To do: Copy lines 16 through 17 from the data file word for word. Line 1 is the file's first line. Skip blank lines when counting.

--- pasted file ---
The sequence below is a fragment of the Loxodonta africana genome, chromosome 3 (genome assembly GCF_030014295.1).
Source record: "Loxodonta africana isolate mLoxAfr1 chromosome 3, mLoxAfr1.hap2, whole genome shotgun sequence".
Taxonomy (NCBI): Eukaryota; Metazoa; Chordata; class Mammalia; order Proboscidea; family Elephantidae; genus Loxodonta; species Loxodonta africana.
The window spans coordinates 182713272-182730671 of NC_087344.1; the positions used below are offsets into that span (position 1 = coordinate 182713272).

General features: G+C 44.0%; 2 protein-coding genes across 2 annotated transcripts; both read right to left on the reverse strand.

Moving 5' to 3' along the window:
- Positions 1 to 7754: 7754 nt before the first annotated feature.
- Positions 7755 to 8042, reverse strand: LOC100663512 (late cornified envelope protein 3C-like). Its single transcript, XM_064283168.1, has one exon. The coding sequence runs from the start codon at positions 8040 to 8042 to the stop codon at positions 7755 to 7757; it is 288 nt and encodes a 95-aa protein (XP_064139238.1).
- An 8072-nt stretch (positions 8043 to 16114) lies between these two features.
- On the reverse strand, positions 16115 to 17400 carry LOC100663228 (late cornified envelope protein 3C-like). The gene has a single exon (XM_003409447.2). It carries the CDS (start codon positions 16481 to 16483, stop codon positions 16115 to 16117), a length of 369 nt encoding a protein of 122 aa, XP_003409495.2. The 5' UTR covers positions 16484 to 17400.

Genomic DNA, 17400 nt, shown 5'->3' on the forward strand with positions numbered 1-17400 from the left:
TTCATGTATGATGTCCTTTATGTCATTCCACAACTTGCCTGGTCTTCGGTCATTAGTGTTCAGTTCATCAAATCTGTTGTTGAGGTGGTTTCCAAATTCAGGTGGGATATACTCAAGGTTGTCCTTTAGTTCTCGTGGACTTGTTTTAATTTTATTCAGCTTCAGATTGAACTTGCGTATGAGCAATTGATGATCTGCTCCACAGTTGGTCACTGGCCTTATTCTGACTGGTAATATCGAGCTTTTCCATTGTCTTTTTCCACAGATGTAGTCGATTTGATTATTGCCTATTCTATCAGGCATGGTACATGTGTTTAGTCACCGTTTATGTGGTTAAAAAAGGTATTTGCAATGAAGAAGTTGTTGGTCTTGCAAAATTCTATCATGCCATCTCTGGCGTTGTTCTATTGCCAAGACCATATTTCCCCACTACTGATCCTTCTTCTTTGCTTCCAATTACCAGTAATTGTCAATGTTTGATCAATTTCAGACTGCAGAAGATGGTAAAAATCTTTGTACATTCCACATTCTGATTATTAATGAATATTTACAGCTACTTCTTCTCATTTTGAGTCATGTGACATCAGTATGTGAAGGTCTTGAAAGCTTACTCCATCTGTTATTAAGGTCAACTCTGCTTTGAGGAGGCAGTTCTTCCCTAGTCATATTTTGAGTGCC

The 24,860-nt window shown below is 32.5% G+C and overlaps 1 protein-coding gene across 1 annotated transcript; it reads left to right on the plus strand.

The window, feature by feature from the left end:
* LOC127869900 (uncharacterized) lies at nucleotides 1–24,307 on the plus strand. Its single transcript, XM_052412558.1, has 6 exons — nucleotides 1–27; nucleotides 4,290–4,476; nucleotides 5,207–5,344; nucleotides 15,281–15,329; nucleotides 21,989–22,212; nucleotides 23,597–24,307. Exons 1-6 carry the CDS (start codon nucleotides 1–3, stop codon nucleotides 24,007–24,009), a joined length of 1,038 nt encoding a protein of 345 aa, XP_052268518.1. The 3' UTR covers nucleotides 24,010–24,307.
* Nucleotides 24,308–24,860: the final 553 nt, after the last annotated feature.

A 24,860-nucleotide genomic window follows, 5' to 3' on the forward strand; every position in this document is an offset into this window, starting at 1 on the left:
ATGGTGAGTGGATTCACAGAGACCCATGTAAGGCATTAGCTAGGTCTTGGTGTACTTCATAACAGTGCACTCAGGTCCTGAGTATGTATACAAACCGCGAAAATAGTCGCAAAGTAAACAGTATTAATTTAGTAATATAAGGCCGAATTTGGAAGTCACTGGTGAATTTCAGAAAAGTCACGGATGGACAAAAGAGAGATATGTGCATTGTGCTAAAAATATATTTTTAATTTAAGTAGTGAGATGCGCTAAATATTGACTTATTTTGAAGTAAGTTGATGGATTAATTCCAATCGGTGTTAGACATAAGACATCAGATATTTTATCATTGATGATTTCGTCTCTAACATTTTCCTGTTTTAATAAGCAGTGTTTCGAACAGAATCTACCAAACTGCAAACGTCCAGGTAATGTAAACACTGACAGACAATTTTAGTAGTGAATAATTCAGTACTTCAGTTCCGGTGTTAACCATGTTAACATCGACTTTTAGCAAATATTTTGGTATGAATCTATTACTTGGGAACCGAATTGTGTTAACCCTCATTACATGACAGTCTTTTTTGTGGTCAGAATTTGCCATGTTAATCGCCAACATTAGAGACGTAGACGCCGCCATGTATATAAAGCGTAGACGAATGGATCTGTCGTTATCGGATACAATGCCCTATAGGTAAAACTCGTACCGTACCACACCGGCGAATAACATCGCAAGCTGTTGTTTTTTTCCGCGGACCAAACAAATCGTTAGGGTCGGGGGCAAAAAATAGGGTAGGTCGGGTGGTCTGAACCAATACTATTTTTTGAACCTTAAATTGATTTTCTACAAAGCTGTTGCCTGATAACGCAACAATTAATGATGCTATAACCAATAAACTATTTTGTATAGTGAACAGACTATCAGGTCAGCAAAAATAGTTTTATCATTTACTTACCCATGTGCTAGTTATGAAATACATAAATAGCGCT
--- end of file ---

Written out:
* Nucleotides 24,308–24,860: the final 553 nt, after the last annotated feature.

A 24,860-nucleotide genomic window follows, 5' to 3' on the forward strand; every position in this document is an offset into this window, starting at 1 on the left: